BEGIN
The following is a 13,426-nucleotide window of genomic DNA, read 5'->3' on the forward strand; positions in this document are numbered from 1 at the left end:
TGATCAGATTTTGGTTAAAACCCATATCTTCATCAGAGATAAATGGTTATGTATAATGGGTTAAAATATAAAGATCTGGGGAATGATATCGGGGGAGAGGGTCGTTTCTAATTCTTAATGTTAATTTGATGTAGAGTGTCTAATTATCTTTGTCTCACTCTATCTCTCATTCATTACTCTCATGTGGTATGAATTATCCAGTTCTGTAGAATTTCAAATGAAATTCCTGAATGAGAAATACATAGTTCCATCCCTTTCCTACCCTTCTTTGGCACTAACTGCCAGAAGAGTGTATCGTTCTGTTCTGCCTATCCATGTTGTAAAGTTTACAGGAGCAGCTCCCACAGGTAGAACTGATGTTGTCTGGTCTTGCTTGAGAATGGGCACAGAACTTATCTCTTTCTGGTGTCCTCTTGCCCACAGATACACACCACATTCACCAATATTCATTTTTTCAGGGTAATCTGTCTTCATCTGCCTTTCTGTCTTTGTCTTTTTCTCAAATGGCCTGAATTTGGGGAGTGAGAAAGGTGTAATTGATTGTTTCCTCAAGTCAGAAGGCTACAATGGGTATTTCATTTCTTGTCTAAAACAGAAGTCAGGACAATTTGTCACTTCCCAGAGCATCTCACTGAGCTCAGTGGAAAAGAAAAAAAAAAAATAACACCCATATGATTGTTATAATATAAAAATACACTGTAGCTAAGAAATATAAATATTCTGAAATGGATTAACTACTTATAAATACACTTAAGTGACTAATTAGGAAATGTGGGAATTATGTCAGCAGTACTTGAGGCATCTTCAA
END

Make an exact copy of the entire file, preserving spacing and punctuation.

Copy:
The following is a 13,426-nucleotide window of genomic DNA, read 5'->3' on the forward strand; positions in this document are numbered from 1 at the left end:
TGATCAGATTTTGGTTAAAACCCATATCTTCATCAGAGATAAATGGTTATGTATAATGGGTTAAAATATAAAGATCTGGGGAATGATATCGGGGGAGAGGGTCGTTTCTAATTCTTAATGTTAATTTGATGTAGAGTGTCTAATTATCTTTGTCTCACTCTATCTCTCATTCATTACTCTCATGTGGTATGAATTATCCAGTTCTGTAGAATTTCAAATGAAATTCCTGAATGAGAAATACATAGTTCCATCCCTTTCCTACCCTTCTTTGGCACTAACTGCCAGAAGAGTGTATCGTTCTGTTCTGCCTATCCATGTTGTAAAGTTTACAGGAGCAGCTCCCACAGGTAGAACTGATGTTGTCTGGTCTTGCTTGAGAATGGGCACAGAACTTATCTCTTTCTGGTGTCCTCTTGCCCACAGATACACACCACATTCACCAATATTCATTTTTTCAGGGTAATCTGTCTTCATCTGCCTTTCTGTCTTTGTCTTTTTCTCAAATGGCCTGAATTTGGGGAGTGAGAAAGGTGTAATTGATTGTTTCCTCAAGTCAGAAGGCTACAATGGGTATTTCATTTCTTGTCTAAAACAGAAGTCAGGACAATTTGTCACTTCCCAGAGCATCTCACTGAGCTCAGTGGAAAAGAAAAAAAAAAAATAACACCCATATGATTGTTATAATATAAAAATACACTGTAGCTAAGAAATATAAATATTCTGAAATGGATTAACTACTTATAAATACACTTAAGTGACTAATTAGGAAATGTGGGAATTATGTCAGCAGTACTTGAGGCATCTTCAA